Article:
Following this, the defendant's shipping agents put in process the necessary papers for shipping the parachutes on the SS "Steel Director" to the plaintiffs at Delhi, via Karachi. However, on February 25 the defendant, without notice to the plaintiffs, sold the parachutes to another Indian concern at an advanced price, and shipped them to that concern, via Bombay, on the "Steel Director," whose sailing date had been postponed to March 2. On March 4 the defendant received from plaintiffs' New York bank an extension of the $64,000 letter of credit to March 15, which the defendant returned to the plaintiffs on March 5.


On these facts the Trial Court found that the defendant had breached its contract, and that the only question was one of damages. The defendant seeks to avoid the consequences of what it did on two grounds which we shall consider before coming to the plaintiffs' contention that they were entitled to larger damages.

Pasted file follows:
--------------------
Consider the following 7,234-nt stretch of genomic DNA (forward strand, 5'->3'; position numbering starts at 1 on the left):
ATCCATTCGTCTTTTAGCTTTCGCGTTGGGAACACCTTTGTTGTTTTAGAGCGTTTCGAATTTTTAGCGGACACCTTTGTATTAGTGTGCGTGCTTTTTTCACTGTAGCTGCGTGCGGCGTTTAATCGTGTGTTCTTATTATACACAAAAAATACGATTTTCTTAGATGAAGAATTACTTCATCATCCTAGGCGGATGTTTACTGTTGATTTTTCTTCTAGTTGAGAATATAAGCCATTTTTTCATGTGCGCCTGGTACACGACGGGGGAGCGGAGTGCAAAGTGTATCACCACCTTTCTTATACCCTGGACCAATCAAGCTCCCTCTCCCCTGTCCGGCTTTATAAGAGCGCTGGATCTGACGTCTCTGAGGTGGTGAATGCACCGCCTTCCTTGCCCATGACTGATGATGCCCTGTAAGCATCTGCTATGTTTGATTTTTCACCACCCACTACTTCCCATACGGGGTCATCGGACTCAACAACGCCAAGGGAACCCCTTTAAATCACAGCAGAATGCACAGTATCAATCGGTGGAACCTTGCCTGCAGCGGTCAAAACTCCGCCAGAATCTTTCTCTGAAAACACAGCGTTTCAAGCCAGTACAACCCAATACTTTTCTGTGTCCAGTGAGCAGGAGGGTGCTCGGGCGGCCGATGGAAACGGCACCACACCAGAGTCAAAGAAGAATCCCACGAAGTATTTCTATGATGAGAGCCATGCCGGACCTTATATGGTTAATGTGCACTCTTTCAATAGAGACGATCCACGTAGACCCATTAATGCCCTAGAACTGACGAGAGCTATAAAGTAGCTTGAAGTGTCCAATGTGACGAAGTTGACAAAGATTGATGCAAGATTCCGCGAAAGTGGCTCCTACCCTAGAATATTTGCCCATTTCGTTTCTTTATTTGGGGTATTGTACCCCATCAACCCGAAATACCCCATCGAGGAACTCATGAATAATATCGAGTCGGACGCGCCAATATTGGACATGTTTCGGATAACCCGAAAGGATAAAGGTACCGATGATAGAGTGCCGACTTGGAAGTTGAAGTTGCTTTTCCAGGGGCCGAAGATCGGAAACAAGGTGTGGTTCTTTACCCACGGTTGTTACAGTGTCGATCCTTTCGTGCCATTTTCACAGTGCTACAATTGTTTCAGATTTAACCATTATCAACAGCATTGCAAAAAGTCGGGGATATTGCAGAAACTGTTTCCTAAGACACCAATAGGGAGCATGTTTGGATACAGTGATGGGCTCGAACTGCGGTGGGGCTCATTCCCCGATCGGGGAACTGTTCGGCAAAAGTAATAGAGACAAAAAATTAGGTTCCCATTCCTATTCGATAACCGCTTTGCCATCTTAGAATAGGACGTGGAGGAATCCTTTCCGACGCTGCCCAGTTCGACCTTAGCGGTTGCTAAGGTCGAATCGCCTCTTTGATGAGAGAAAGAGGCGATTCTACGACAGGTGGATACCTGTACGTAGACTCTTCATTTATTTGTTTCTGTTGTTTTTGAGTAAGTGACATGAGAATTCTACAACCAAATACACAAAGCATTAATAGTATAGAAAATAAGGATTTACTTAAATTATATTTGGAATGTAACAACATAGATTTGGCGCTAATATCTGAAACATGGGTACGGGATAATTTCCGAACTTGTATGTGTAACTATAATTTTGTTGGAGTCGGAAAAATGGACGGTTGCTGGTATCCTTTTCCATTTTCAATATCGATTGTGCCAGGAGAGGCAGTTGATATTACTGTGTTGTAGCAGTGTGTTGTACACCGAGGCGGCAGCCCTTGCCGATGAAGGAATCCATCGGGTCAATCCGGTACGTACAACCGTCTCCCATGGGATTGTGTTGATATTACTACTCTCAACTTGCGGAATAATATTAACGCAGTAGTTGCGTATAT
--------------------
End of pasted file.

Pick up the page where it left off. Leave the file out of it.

The first ground is that the District Court had no jurisdiction of the action under 62 Stat. 930, 28 U.S.C.A. § 1332(a) (2) giving the Federal Courts jurisdiction over civil actions between "Citizens of a State, and foreign states or citizens or subjects thereof", where the jurisdictional minimum amount is involved, since there was a failure of proof that the plaintiffs were "citizens or subjects" of a foreign state.


Initially the complaint, which was filed on July 14, 1947, alleged, and the plaintiffs sought to prove, merely that each of them was "an alien and a subject of Great Britain," and the District Court on December 1, 1952, dismissed the complaint without prejudice, for failure of such proof. Thereafter, on December 29, 1952, the Court granted the plaintiffs' motion to reopen the case on the issue of jurisdiction, and on January 14, 1953, after the taking of additional evidence, the Court granted plaintiffs' motion to amend their complaint so as to allege that "each plaintiff is an alien and a British Indian citizen." After a trial on the merits in October 1953, the Court found that "each plaintiff was an alien, British Indian citizen and subject of Great Britain."1